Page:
United States District Court, E.D. Michigan, Northern Division
OPINION AND ORDER TRANSFERRING SUCCESSIVE PETITION
FOR WRIT OF HABEAS CORPUS TO UNITED STATES COURT OF APPEALS
FOR THE SIXTH CIRCUIT
L. LUDINGTON UNITED STATES DISTRICT JUDGE
Charles Wilbur Meadows, presently confined at the Lakeland
Correctional Facility in Coldwater, Michigan, has filed an
application for a writ of habeas corpus pursuant to 28 U.S.C.
§ 2241, through his attorney Craig A. Daly. Because the
present petition constitutes a “second or successive
petition” within the meaning of 28 U.S.C. §
2244(b)(3), the Court will transfer the matter to the Court
of Appeals so that the petitioner may seek permission to
was convicted by a jury in the Oakland County Circuit Court
of first-degree murder and sentenced to a mandatory
nonparolable life sentence. The Michigan Court of Appeals
ruled on the petitioner's appeal of right that the state
had failed to introduce sufficient evidence of premeditation
and deliberation to support a first-degree murder conviction
and remanded the matter to the Oakland County Circuit Court
for entry of a judgment to the lesser offense of
second-degree murder. On February 17, 1978, Petitioner was
re-sentenced to a parolable life sentence consistent with the
has filed habeas petitions on at least three occasions.
Although the first two petitions were dismissed because
Petitioner failed to exhaust his state court remedies,
see Meadows v. Redman, No. 83-cv-72664-DT (E.D.
Mich. 1985), Meadows v. Jones, No. 87-cv-74386 (E.D.
Mich. 1988), the final petition was denied on the merits.
Meadows v. Pitcher, No. 90-cv-72103-DT (E.D. Mich.
1991); aff'd 959 F.2d 235 (6th Cir. 1992)
(table); cert den. 506 U.S. 1004
(1992). Petitioner has since been denied
permission twice by the Sixth Circuit to file a successive
habeas petition. In Re Meadows, No. 00-1005 (6th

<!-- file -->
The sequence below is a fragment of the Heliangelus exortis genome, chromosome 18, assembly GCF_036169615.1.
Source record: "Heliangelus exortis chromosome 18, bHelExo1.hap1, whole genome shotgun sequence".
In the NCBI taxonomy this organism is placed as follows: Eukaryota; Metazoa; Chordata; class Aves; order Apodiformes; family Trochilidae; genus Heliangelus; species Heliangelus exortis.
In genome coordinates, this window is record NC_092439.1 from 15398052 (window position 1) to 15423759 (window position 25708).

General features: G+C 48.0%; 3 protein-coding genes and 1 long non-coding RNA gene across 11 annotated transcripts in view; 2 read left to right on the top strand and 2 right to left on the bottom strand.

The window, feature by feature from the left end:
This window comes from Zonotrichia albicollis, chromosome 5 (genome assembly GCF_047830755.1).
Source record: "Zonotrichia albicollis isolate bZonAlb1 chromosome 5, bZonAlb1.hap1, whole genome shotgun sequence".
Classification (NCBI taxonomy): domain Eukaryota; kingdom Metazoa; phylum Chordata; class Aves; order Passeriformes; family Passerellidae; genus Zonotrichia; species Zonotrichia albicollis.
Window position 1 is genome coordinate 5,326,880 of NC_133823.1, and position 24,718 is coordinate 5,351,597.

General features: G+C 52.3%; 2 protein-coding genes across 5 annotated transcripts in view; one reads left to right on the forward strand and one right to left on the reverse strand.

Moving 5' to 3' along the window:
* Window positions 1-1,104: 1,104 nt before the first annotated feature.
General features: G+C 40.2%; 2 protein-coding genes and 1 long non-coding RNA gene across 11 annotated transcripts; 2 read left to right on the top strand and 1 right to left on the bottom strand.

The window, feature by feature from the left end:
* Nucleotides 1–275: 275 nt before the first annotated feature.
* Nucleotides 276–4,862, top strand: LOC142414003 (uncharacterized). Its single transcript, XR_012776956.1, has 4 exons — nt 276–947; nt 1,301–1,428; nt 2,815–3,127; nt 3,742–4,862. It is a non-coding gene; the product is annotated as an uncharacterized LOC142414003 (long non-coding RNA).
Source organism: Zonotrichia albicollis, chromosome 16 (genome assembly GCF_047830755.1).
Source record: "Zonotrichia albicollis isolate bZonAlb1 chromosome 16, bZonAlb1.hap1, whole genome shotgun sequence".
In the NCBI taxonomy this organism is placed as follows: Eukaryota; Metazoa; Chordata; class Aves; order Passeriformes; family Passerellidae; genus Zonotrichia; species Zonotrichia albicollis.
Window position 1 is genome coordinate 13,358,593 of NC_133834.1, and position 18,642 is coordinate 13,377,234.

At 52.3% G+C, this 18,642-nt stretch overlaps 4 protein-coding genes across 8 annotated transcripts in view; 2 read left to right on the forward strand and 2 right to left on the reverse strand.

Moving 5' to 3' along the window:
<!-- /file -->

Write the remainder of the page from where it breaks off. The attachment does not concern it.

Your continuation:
Cir. May 11, 2000); In Re Meadows, No. 00-1563 (6th
Cir. Nov. 2, 2000).
has now filed a petition for writ of habeas corpus pursuant
to 28 U.S.C. § 2241. Petitioner claims that his rights
were violated because the trial judge at the time of his
resentencing on the second-degree murder charge failed to
advise Petitioner that he could file an appeal of right from
his re-sentencing and that appellate counsel was ineffective
for failing to advise Petitioner that he could seek appellate
relief from his re-sentencing. Petitioner seeks to have his
appeal of right reinstated.
already has filed three prior petitions for a writ of habeas
corpus challenging his convictions and sentence. An
individual seeking to file a second or successive habeas
petition must first ask the appropriate court of appeals for
an order authorizing the district court to consider the
petition. See 28 U.S.C. § 2244(b)(3)(A);
Stewart v. Martinez-Villareal, 523 U.S. 637, 641
(1998). Congress has vested in the court of appeals a
screening function that the district court would have
performed otherwise. Felker v. Turpin, 518 U.S. 651,
664 (1996). When a habeas petitioner files a second or
successive petition for habeas corpus relief in the
--- district court without preauthorization
from the court of appeals, the district court must transfer
the document to the court of appeals. See 28 U.S.C.
§ 1631 (directing that “[w]henever a civil action
is filed in a court ... and that court finds that there is a
want of jurisdiction, the court shall, if it is in the
interest of justice, transfer such action ... to any other
such court in which the action ... could have been brought at
the time it was filed”); In re Sims, 111 F.3d
45, 47 (6th Cir. 1997) (holding that “when a prisoner
has sought § 2244(b)(3) permission from the district
court, or when a second or successive petition for habeas